Mortgage lenders look at debt to income (DTI) when they are qualifying you for a mortgage. Your DTI is your monthly debt to your gross monthly income. This number is used to calculate how much home you can afford. Mortgage companies use debt to income to calculate what your maximum payment can be.
Your DTI doesn't tell your willingness to pay your debt, just your ability. Lenders will look at your credit history to determine your willingness to pay your debt. They look at your DTI to determine the maximum you can borrow.
Typically most lenders will calculate your monthly income by looking at your w2's, tax returns and paystubs. Once they figure out your gross monthly income, they look at your monthly debt. If you are paid hourly or salary, it's a little easier to figure out your income. If you are self employed, they have to average you income over the past 2 years. For those that are commission or get overtime, we need a two year history and we will average that income. If the overtime, commission or even self employment income is dropping, we may just average the last 12 months.
When lenders look at your debt, they take your monthly credit card payments (the monthly minimum payments), your student loan payments, car loans, child support and any other monthly payments. Sometimes deferred student loans may not be used but it depends on the program and how long they are deferred for.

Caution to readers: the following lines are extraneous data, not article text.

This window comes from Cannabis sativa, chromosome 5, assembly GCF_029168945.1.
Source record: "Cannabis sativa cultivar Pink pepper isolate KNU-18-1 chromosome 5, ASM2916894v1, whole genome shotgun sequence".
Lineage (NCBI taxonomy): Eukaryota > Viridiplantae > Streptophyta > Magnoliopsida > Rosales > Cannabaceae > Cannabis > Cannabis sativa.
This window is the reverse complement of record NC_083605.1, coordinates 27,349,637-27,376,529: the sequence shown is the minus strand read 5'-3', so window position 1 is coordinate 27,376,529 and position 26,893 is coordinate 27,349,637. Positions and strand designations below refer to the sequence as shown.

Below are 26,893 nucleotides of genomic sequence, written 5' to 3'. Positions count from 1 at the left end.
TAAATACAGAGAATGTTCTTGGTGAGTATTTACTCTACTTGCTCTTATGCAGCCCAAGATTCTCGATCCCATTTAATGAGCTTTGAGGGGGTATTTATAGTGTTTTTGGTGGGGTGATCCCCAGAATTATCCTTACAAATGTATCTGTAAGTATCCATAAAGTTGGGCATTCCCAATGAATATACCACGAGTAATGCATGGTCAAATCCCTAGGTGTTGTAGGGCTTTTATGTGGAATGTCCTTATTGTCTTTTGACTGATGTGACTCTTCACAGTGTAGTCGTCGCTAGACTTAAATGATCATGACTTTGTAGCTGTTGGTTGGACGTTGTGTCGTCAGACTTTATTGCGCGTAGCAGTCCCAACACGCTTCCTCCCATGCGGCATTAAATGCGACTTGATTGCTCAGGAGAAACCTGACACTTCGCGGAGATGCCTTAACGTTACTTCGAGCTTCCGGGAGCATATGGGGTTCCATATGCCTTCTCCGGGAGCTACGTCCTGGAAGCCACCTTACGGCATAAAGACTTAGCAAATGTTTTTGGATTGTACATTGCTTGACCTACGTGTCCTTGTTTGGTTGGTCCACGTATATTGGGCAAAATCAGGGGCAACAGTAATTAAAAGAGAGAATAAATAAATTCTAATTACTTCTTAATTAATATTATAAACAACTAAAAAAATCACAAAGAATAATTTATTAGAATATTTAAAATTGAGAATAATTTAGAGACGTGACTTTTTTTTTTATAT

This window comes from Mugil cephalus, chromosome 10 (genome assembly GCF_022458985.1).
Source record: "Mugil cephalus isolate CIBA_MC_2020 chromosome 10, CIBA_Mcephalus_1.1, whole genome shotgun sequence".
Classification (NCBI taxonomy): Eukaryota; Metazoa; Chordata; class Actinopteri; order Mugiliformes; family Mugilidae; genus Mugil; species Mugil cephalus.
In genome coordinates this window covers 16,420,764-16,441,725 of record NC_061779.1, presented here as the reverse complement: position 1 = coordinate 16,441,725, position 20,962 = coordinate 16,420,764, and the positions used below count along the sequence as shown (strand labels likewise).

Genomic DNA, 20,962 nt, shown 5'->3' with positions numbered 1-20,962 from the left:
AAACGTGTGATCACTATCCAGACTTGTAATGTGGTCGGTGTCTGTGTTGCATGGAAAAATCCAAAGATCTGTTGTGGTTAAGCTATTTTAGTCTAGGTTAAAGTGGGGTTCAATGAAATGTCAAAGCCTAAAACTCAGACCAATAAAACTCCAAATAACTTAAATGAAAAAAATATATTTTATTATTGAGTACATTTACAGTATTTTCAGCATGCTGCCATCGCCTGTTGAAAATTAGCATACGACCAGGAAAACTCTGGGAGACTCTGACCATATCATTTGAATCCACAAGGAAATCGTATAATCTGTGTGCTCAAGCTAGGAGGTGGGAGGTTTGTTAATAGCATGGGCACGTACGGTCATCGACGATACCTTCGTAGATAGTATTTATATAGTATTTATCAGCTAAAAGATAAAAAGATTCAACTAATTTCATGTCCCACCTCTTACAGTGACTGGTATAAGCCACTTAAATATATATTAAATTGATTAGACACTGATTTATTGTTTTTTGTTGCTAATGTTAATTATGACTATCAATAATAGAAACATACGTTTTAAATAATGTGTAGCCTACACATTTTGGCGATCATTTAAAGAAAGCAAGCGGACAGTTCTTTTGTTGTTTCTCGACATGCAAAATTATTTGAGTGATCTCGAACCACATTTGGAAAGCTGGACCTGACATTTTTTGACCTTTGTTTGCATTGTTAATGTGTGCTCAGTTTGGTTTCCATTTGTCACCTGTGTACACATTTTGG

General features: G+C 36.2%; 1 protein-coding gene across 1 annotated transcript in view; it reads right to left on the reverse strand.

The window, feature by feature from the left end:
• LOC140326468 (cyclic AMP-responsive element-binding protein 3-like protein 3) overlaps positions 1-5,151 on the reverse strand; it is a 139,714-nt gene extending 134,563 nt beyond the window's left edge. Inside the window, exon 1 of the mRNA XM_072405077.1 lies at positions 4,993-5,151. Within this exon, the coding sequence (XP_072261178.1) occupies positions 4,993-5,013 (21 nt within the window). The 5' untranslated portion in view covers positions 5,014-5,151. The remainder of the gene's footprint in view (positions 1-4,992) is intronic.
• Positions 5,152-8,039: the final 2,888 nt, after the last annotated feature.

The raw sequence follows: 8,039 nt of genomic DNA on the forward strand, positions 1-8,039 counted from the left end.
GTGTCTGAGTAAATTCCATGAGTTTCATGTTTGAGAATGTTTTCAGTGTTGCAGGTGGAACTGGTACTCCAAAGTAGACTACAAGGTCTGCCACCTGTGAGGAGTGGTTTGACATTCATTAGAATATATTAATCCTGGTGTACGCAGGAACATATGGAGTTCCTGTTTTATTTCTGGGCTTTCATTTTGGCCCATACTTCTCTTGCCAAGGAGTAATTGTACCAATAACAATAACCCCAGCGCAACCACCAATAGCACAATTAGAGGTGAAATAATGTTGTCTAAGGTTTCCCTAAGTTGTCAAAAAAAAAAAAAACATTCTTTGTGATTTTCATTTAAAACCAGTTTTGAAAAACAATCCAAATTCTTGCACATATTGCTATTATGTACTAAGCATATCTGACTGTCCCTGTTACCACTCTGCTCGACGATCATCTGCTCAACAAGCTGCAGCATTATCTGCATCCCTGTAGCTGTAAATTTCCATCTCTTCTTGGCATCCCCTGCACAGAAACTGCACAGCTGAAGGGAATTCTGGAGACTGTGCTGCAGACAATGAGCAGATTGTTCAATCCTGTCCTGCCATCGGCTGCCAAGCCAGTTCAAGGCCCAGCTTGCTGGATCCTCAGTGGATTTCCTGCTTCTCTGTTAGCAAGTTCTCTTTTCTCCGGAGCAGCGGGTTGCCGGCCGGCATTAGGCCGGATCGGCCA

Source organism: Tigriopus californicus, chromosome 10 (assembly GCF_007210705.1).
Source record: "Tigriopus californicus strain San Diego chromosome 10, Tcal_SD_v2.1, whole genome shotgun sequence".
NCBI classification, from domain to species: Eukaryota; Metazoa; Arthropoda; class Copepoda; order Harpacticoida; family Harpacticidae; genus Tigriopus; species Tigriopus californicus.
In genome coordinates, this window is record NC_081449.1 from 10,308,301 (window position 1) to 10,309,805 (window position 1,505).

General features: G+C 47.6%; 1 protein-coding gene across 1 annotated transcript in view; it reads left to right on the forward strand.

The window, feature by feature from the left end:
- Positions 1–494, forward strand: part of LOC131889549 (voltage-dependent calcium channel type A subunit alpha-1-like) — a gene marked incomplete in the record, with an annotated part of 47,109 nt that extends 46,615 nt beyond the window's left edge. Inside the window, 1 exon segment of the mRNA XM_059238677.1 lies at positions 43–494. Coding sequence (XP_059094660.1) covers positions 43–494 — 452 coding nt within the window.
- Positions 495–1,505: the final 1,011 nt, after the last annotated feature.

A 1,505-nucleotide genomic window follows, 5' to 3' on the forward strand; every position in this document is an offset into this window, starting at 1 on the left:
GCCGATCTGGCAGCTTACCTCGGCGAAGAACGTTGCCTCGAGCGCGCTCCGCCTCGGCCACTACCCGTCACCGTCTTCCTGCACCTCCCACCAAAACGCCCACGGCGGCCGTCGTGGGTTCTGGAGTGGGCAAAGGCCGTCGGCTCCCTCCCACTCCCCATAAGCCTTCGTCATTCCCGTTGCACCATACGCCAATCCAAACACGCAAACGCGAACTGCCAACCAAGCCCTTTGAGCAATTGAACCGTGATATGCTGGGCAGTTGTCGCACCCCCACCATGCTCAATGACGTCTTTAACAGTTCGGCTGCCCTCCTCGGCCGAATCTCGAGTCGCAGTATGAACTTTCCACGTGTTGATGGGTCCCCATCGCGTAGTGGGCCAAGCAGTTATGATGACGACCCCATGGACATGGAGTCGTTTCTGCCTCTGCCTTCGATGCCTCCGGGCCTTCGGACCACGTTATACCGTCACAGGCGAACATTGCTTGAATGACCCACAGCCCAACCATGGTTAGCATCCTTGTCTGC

DTI may have a front limit and a back limit -for example, if your house payment is $1200, your income is $4000 and your other monthly debt is $350, your DTI will be 30/38.7. So your house payment is 30% of your monthly income and your total debt including your house payment is 38.7% of your income. Most progams limit your total DTI to 41-45% of your income. The lower your DTI, the better.
There are times you may have a higher debt to income and with compensating factors, that is ok. An underwriter may approve a higher debt to income for borrowers that have a substantial amount in a savings account to help cover emergencies, or for those with a very high credit score or possibly a spouse that is not on the mortgage but has income. If you have some compensating factors, talk to your lender about your options.